Huaytampo Larva

Ark of taste
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Huaytampo is the name given to a species of daily butterflies in the Hesperiidae family. In the department of Cusco the larvae of these insects are an important food source for the native communities who live in this high region of the Andean Sierra.
Huaytampo larvae are searched for and harvested by hand straight from the branches of a tree called chachacomo (Escallonia resinosa), an endemic tree in the Andes.
The consumption of these larvae, as well as the insect, seems to date back to pre-Colombian times, particularly to the time of the Incas. Several archaeological studies have unearthed ceramic ceremonial objects depicting similar butterflies.
Entomophagy studies have identified two variants of the insect and these differences are reflected in their gastronomic use. The first type of huaytampo, found in the areas between 2300 and 3000 m above sea level, is used to make soups or stews. The larvae of the second variant of huaytampo, typical of even higher mountain areas, are roasted.
Huaytampo butterflies reproduce only once a year and when eggs hatch, they produce between 20 and 30 larvae. This behavior, called polyembrony, is a strategy used to improve the survival of the species and a protection against threats. The biological cycle of this insect is rather long and it takes several months to reach the necessary size for the development of the chrysalis. At larval stage, the huaytampo is particularly vulnerable and risks being attacked by wasps who deposit their eggs in the larva itself, causing its death.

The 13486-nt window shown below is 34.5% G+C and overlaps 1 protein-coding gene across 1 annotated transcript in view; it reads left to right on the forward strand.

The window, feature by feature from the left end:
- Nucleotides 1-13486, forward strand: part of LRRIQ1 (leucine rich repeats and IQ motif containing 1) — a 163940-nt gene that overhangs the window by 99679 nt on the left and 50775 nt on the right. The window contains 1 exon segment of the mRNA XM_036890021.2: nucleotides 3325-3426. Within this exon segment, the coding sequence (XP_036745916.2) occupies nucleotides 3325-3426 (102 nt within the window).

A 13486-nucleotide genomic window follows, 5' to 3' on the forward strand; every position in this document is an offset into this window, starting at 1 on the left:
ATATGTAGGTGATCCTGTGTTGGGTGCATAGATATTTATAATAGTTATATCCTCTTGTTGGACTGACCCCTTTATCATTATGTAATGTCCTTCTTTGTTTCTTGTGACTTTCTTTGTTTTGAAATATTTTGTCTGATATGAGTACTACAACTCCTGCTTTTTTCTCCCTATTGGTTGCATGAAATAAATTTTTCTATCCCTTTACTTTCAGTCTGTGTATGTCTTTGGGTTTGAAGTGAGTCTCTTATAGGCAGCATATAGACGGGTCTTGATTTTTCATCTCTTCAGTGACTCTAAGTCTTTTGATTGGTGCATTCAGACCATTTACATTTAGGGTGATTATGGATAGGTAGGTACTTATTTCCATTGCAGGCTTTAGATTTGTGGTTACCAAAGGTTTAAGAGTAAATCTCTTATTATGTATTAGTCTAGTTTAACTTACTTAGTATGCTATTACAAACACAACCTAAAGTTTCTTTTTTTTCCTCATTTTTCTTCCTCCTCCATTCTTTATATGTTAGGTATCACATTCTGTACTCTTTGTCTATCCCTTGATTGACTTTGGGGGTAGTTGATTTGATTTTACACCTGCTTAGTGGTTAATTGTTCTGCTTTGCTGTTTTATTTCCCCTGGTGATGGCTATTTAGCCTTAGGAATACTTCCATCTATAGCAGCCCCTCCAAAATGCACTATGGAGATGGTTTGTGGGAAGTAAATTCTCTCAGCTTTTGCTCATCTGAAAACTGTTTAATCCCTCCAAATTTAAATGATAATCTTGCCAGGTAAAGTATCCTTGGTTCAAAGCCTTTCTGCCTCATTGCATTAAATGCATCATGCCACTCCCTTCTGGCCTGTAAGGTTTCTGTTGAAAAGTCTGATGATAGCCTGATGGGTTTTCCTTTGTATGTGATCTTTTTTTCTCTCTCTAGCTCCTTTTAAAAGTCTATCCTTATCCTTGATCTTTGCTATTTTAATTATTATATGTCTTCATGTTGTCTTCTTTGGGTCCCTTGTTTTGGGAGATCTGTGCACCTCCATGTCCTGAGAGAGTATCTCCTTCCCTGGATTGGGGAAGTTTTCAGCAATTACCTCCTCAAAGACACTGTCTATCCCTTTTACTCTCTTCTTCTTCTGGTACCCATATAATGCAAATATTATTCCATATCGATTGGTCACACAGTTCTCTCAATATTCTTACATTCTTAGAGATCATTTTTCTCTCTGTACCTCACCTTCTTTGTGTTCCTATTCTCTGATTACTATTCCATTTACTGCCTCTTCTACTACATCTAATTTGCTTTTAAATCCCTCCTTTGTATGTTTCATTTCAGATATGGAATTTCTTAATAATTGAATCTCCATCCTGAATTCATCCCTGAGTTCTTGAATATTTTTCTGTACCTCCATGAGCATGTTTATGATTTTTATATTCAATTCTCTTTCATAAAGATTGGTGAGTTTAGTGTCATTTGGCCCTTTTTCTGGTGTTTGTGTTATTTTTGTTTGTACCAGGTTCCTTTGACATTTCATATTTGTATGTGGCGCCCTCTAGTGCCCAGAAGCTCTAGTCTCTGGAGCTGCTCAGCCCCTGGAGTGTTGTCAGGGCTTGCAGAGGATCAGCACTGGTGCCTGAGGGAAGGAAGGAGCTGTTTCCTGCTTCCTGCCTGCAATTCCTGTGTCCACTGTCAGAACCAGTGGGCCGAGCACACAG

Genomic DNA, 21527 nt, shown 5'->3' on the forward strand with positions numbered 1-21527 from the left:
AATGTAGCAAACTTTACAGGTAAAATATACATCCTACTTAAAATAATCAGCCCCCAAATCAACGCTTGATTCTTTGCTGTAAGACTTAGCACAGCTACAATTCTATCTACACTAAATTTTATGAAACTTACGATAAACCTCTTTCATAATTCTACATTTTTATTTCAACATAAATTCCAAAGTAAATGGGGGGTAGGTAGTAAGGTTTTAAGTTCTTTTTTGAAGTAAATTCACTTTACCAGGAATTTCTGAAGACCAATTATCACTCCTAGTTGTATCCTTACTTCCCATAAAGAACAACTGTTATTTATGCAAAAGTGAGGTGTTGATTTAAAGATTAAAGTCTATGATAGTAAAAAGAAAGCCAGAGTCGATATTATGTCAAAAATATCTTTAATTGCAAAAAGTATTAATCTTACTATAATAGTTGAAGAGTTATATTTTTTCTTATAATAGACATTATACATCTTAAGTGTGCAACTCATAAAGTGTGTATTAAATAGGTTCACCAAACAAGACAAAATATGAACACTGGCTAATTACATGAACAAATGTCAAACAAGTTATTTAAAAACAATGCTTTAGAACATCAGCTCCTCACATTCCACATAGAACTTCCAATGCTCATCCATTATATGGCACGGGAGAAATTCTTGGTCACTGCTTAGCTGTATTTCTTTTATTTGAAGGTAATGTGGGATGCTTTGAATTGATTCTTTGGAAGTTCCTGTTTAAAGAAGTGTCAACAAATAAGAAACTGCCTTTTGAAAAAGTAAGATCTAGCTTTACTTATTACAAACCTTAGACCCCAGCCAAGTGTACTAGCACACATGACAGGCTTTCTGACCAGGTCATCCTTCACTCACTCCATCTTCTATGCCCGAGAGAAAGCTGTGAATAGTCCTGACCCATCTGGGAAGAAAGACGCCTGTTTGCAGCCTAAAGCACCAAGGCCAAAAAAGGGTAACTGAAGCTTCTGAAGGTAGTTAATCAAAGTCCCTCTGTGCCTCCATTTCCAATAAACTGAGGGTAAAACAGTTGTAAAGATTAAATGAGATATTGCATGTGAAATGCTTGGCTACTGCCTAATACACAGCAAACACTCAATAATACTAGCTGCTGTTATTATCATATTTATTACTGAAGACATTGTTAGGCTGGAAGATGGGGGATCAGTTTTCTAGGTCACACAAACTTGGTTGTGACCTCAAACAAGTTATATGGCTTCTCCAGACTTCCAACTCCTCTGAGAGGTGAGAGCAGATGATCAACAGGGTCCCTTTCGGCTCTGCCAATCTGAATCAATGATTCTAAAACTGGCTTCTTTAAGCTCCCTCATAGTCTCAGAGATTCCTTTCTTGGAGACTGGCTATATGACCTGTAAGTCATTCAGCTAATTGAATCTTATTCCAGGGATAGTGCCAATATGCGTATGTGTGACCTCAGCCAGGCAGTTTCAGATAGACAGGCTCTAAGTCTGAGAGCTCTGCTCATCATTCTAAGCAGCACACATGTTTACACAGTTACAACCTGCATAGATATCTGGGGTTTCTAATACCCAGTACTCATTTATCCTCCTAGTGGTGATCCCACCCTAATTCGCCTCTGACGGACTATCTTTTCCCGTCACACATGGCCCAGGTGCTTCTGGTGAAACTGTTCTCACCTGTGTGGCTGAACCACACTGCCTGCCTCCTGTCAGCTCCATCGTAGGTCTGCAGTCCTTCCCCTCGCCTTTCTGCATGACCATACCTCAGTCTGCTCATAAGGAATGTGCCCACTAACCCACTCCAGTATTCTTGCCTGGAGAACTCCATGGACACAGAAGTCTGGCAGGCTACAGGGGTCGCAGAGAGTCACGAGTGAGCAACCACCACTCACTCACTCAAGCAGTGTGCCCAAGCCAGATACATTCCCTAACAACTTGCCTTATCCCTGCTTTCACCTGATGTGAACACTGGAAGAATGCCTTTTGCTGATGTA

Traditionally, the larvae (or pupae) are roasted in a pan together with corn, onions and other condiments with no added fat, as the huaytampo is already fat enough. In some areas of the department of Cusco, a sauce called ocopa is made.
It is now difficult to find this insect, which is only available at some markets in the surroundings of Cusco or nearby villages.
Its numbers have dropped due to the indiscriminate use of this resource as well as of the tree where it grows, which is constantly threatened by deforestation.

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Nominated by:Dauro Mattia Zocchi, Rosa Miranda Almarás